Thursday, February 2, 2012

Op Ed - Ask Pastor Paul: Can I Offer Words From My Pagan Tradition at My Christian Mother's Memorial Service?

Huffington Post

Dear Pastor Paul,
My mother died recently and we held a memorial service for her in a Christian church. I am an adherent of Asatru, which is characterized by some as "Germanic neo-paganism."
I would have liked to say a few words from my faith at the ceremony, but I felt that since the overwhelming majority of attendees would be conservative Christians, there would be hostility to hearing such a message. In the end I felt that the confusion and anger generated would be counter to the spirit of the gathering, so I opted not to speak. I performed my own ceremony later that evening at my mother's gravesite.
However, she was MY mother so I feel I would have been within my rights to say something. I imagine this type of thing comes up frequently with other pagan faiths, like Wicca. What is the purpose of the funeral -- to respect the harmony of the majority or to allow each individual to grieve in the manner that best fits them?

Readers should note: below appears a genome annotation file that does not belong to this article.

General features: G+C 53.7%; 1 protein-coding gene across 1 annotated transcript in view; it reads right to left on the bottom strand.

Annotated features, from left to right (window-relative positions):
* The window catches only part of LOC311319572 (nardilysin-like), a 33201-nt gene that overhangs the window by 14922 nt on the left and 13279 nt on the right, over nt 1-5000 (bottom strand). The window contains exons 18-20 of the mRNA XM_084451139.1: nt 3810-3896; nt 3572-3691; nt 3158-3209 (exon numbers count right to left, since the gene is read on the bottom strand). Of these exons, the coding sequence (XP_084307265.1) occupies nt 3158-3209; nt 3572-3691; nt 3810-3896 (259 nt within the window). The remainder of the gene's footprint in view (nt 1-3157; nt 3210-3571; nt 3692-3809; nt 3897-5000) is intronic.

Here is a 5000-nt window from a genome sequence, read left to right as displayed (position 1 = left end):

Dear Friend,
Your question reveals a fine sensitivity. You say memorial service rather than funeral, which is an important distinction. A funeral service is often a sacred rite within a specific tradition that has strict guidelines and probably will not have room for additions from an outside faith. Memorial services, on the other hand, can be more flexible in their effort to honor the life of the one who died, as well as console the living.
As her son, it would have been appropriate for you to honor her in the memorial service with a reading or blessing from your own tradition, especially if the blessing or prayer you offered was worded in such a way as to benefit the entire gathering.
This is not just a question of pagan beliefs. More than one tradition is often represented at major life events, such as a weddings or memorial services. The important rule is to have the different readings and rituals compliment one another rather than compete; and participants should never use these settings to teach or preach their beliefs. This requires a deft approach by the person planning the service and willingness on all parts to accept the spiritual diversity of those present.
In the end, the approach you took was admirable. You put the feelings of others before your own and demonstrated that your mother raised a fine son.

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